PELL CITY — They were big and small, colorful and dark, and some of the entries — and contestants — were just down right imaginative in this year’s Float Yer Boat Regatta.
“At least it will look good going down,” said one woman as she admired the Curtis White Company of Leeds pirate ship. “It’s a first-time entry. We’ll see what happens.”
Little faith the woman had as the Curtis White Company's “The White Pearl,” took to the warm waters of Logan Martin Lake Saturday.
Joe White said the construction of "The White Pearl" was for his 79-year-old mother.
He said they worked on the boat one full day and then every afternoon for two weeks.
“My mom has been coming to these races every year,” Joe said. “She said I had to have a boat this year, so we’ve done this for her.”
And what a magnificent boat it was.
“I’ve been trying to get them to enter for the past five years,” said Betty White. “I even collected cardboard one year.”
She said there was a lot more to building a cardboard boat than she thought.
Betty was also a little worried about the crew.
“They never paddled before, so the boat may be known as ‘The Sinking Pearl’ instead of ‘The White Pearl,’” she said. “This is a green crew.”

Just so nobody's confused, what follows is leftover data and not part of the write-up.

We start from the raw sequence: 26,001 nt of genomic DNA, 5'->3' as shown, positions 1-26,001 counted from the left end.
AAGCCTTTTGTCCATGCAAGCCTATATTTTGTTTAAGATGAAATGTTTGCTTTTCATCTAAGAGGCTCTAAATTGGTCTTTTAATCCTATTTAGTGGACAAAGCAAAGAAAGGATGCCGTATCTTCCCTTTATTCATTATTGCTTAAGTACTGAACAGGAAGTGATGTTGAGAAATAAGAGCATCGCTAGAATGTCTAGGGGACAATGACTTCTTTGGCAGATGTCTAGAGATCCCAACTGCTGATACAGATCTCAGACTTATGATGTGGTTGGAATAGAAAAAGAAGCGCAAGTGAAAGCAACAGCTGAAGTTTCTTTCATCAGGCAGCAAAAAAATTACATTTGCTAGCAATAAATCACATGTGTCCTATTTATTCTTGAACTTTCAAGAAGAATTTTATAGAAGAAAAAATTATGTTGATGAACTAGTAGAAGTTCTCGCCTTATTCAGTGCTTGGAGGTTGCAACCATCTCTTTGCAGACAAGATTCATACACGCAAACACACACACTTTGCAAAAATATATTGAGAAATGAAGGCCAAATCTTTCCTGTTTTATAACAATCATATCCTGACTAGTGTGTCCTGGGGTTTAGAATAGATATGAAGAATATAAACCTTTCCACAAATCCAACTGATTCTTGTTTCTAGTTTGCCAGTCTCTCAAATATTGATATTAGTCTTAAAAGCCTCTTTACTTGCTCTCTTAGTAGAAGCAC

To her surprise, the crew not only kept the boat afloat, but they were able to paddle their way to a first-place finish in one of the large boats business categories.
“Some of the entries this year were so creative,” said Karen Bain, who helped spearheaded efforts for the Pell City Civitan Club’s Seventh Annual Cardboard Boat Regatta.
The WKW Erbsloeh North American “ship,” not boat, caught the attention of many of the 300-plus spectators who gathered at Lakeside Park to watch this year’s cardboard boat races.
“That’s Captain Black,” said Claudia Federschmid as she pointed to a brightly colored parrot perched on the bow of the long, black cardboard boat. “I like the cannons out on the sides there.”
The boat, “Tipsey” looked like the dark, black colored ghost ship you would see in a pirate movie, drifting in a thick fog. The boat had three tall masts with ragged, windblown sails.